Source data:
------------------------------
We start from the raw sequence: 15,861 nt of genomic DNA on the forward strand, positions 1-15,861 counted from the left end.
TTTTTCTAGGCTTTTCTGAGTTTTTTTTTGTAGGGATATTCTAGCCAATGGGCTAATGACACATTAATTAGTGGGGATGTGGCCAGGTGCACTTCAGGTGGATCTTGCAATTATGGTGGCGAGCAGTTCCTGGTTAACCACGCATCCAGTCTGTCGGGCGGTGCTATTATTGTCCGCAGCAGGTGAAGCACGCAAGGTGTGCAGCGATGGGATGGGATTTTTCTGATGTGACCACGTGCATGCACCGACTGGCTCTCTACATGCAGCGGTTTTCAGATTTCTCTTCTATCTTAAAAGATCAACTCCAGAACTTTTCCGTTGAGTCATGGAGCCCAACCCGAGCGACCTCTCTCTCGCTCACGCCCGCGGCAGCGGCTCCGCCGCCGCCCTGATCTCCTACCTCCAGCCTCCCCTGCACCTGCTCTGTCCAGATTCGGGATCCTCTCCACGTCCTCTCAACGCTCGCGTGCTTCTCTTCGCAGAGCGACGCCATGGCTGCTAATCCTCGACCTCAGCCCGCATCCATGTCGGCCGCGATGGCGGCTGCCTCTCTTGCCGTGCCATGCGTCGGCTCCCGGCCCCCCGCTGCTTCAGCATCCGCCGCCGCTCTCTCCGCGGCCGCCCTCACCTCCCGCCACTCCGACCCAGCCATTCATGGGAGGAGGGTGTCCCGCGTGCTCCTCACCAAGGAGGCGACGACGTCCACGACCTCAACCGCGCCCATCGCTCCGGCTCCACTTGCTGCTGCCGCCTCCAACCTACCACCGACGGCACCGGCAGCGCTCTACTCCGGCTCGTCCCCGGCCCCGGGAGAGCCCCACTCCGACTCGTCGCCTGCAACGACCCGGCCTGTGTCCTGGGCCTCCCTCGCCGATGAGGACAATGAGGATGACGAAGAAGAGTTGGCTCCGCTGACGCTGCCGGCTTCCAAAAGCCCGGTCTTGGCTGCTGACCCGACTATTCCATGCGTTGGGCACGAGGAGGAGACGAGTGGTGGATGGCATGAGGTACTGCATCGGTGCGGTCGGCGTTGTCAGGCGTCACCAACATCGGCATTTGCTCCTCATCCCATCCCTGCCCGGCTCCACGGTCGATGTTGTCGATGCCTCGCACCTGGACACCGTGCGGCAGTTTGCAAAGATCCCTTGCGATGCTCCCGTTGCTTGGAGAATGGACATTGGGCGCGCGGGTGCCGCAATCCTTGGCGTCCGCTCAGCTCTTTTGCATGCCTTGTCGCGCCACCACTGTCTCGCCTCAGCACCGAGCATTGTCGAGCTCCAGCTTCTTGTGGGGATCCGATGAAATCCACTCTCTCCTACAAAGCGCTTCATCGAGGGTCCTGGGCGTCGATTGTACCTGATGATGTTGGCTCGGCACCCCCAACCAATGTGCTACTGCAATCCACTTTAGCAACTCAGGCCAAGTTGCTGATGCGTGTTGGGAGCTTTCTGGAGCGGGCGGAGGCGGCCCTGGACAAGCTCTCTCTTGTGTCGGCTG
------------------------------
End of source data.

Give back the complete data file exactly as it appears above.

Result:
We start from the raw sequence: 15,861 nt of genomic DNA on the forward strand, positions 1-15,861 counted from the left end.
TTTTTCTAGGCTTTTCTGAGTTTTTTTTTGTAGGGATATTCTAGCCAATGGGCTAATGACACATTAATTAGTGGGGATGTGGCCAGGTGCACTTCAGGTGGATCTTGCAATTATGGTGGCGAGCAGTTCCTGGTTAACCACGCATCCAGTCTGTCGGGCGGTGCTATTATTGTCCGCAGCAGGTGAAGCACGCAAGGTGTGCAGCGATGGGATGGGATTTTTCTGATGTGACCACGTGCATGCACCGACTGGCTCTCTACATGCAGCGGTTTTCAGATTTCTCTTCTATCTTAAAAGATCAACTCCAGAACTTTTCCGTTGAGTCATGGAGCCCAACCCGAGCGACCTCTCTCTCGCTCACGCCCGCGGCAGCGGCTCCGCCGCCGCCCTGATCTCCTACCTCCAGCCTCCCCTGCACCTGCTCTGTCCAGATTCGGGATCCTCTCCACGTCCTCTCAACGCTCGCGTGCTTCTCTTCGCAGAGCGACGCCATGGCTGCTAATCCTCGACCTCAGCCCGCATCCATGTCGGCCGCGATGGCGGCTGCCTCTCTTGCCGTGCCATGCGTCGGCTCCCGGCCCCCCGCTGCTTCAGCATCCGCCGCCGCTCTCTCCGCGGCCGCCCTCACCTCCCGCCACTCCGACCCAGCCATTCATGGGAGGAGGGTGTCCCGCGTGCTCCTCACCAAGGAGGCGACGACGTCCACGACCTCAACCGCGCCCATCGCTCCGGCTCCACTTGCTGCTGCCGCCTCCAACCTACCACCGACGGCACCGGCAGCGCTCTACTCCGGCTCGTCCCCGGCCCCGGGAGAGCCCCACTCCGACTCGTCGCCTGCAACGACCCGGCCTGTGTCCTGGGCCTCCCTCGCCGATGAGGACAATGAGGATGACGAAGAAGAGTTGGCTCCGCTGACGCTGCCGGCTTCCAAAAGCCCGGTCTTGGCTGCTGACCCGACTATTCCATGCGTTGGGCACGAGGAGGAGACGAGTGGTGGATGGCATGAGGTACTGCATCGGTGCGGTCGGCGTTGTCAGGCGTCACCAACATCGGCATTTGCTCCTCATCCCATCCCTGCCCGGCTCCACGGTCGATGTTGTCGATGCCTCGCACCTGGACACCGTGCGGCAGTTTGCAAAGATCCCTTGCGATGCTCCCGTTGCTTGGAGAATGGACATTGGGCGCGCGGGTGCCGCAATCCTTGGCGTCCGCTCAGCTCTTTTGCATGCCTTGTCGCGCCACCACTGTCTCGCCTCAGCACCGAGCATTGTCGAGCTCCAGCTTCTTGTGGGGATCCGATGAAATCCACTCTCTCCTACAAAGCGCTTCATCGAGGGTCCTGGGCGTCGATTGTACCTGATGATGTTGGCTCGGCACCCCCAACCAATGTGCTACTGCAATCCACTTTAGCAACTCAGGCCAAGTTGCTGATGCGTGTTGGGAGCTTTCTGGAGCGGGCGGAGGCGGCCCTGGACAAGCTCTCTCTTGTGTCGGCTG